Social workers, NASW active in War on Poverty initiatives

war on poverty, 50 yearsSocial workers and NASW played active roles in local, state and federal programs that arose from President Lyndon Johnson’s “War on Poverty” initiative that he declared in 1964.

NASW Social Work Pioneer® Jack Hansan (photo below, right) was one of these social workers. Hansan’s close association with area civil rights leaders and elected officials in the early 1960s helped him become the first executive director of the Community Action Commission of the Cincinnati area.

Community action programs were at the heart of the Economic Opportunity Act, signed into law in August 1964, Hansan said.

The Cincinnati Community Action Commission was among the first to receive newly available federal Community Action funds in late 1964.

Jack HansanThe grants helped to establish a series of preschool programs in five counties, as well as neighborhood centers, dental clinics and other programs, Hansan said.

“We worked with the community leadership to establish new and autonomous organizations operated and controlled by community people,” he said of how the centers were operated.

Hansan noted that the Community Action Commission did not compete with the city government, the welfare department, school boards or community chests.

“We tried to use the prospect of new federal funds to get the established agencies and governments to be more sensitive to the needs of the poor and responsive to their demands for services,” he said.

Many of the programs the commission started were copied by the Office of Economic Opportunity and made into national initiatives, Hansan said. For example, the Cincinnati Community Action Commission preschool program was the genesis of the national Head Start program.

“It was an exciting time. I loved it,” Hansan said. “It was great.”

period War on Poverty posterIn honor of the War on Poverty’s 50th anniversary, the following are excerpts taken from NASW News articles from that important era:

  • November 1964: The News noted that passage of the Civil Rights Act and the Economic Opportunity Act from this year “were major legislative objectives of NASW.” The 1964 NASW Delegate Assembly included a special workshop for delegates entitled “Poverty – Social Work’s Business.”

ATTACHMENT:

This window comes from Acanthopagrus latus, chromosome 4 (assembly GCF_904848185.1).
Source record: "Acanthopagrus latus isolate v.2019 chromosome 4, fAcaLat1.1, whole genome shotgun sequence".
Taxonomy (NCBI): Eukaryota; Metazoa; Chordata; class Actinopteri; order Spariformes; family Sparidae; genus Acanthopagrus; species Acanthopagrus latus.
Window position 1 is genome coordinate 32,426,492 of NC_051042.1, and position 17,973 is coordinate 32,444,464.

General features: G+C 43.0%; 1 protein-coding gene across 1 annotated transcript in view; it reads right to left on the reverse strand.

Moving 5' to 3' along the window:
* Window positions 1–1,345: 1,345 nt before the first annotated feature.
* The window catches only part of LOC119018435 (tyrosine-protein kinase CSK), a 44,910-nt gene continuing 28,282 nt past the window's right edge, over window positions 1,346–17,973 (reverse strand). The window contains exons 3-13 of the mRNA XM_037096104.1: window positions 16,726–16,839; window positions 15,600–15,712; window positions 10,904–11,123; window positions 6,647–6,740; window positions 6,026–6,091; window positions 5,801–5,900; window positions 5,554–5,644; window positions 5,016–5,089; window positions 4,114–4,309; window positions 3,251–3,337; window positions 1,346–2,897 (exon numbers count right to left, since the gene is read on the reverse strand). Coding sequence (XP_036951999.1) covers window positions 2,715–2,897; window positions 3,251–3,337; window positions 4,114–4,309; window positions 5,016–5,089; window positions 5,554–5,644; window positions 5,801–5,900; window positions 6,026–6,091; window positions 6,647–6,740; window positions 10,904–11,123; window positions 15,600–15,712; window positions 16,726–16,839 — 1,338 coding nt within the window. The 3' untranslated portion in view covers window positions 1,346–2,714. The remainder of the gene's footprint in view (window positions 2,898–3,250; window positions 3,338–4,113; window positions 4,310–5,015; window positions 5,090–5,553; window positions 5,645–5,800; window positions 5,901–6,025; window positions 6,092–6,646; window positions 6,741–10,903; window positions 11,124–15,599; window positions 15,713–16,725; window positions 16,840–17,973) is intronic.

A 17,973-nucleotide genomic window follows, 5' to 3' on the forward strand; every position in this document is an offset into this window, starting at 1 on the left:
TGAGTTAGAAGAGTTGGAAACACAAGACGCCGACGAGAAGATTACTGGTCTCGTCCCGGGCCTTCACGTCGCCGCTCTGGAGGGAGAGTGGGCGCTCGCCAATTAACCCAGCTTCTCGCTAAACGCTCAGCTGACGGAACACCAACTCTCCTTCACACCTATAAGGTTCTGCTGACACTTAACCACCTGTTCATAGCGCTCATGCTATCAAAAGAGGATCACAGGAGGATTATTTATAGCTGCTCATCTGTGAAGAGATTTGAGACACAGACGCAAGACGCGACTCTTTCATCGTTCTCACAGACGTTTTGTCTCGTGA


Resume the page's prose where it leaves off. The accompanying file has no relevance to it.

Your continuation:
• February 1965: The News included an “Operation Poverty” column, which noted that by the end of 1964, some 77 community action grants totaling more than $22 million had been awarded as part of the implementation of the Economic Opportunity Act. The grants, made to states, were aimed to help plan, develop and operate individual poverty programs in cities and rural areas and nonprofit organizations.An article said several federal organizations were directing anti-poverty programs and that NASW members in key agency positions consulted with NASW.
  • August 1965: NASW produced the pamphlet, “The War on Poverty: How Can We Win It?” which aimed to challenge the thinking and actions on the part of social workers and others. It was disseminated to community leaders, members of Congress, and national health and welfare agencies. This issue also noted that NASW officials met with members of the association’s Federal Relations Committee and Sargent Shriver, director of the Office of Economic Opportunity, to discuss future collaborations.
  • November 1965: A special six-page section on “Social Workers in the War on Poverty” was featured. It provided a random cross-section of social workers making a difference in the battle to alleviate poverty. Examples included:
  • Social workers in Spokane, Wash., helped produce a report that convinced city and county leaders of the need to develop a Community Action Council to address the area’s poverty conditions.
  • In Mississippi, social workers helped a community leader promote the success of the Jackson Area Project Head Start program.
  • Social workers involved in Project Upward Bound were highlighted in Honolulu, Hawaii.
  • In Philadelphia, a social worker was making a positive impact as one of three coordinators working for the Philadelphia Antipoverty Action Committee.
  • May 1966: The NASW Task Force on Poverty reported that it reaffirmed social workers’ “intent to elimination of want while calling the association to place primary emphasis on fighting poverty and or its relations with the Office of Economic Opportunity.” The NASW board of directors was launching a program where every national and local unit would be given a specific task in the anti-poverty effort.
  • February 1969: As part of its Social Work Month campaign in March, NASW produced a public service message for TV networks and local stations that highlighted the plight of 15 million American children experiencing poverty. A pamphlet that viewers could obtain provided the stark facts on the extent of poverty in the U.S.


Editor’s note: This is the second in a series of articles about the 50th anniversary of the War on Poverty.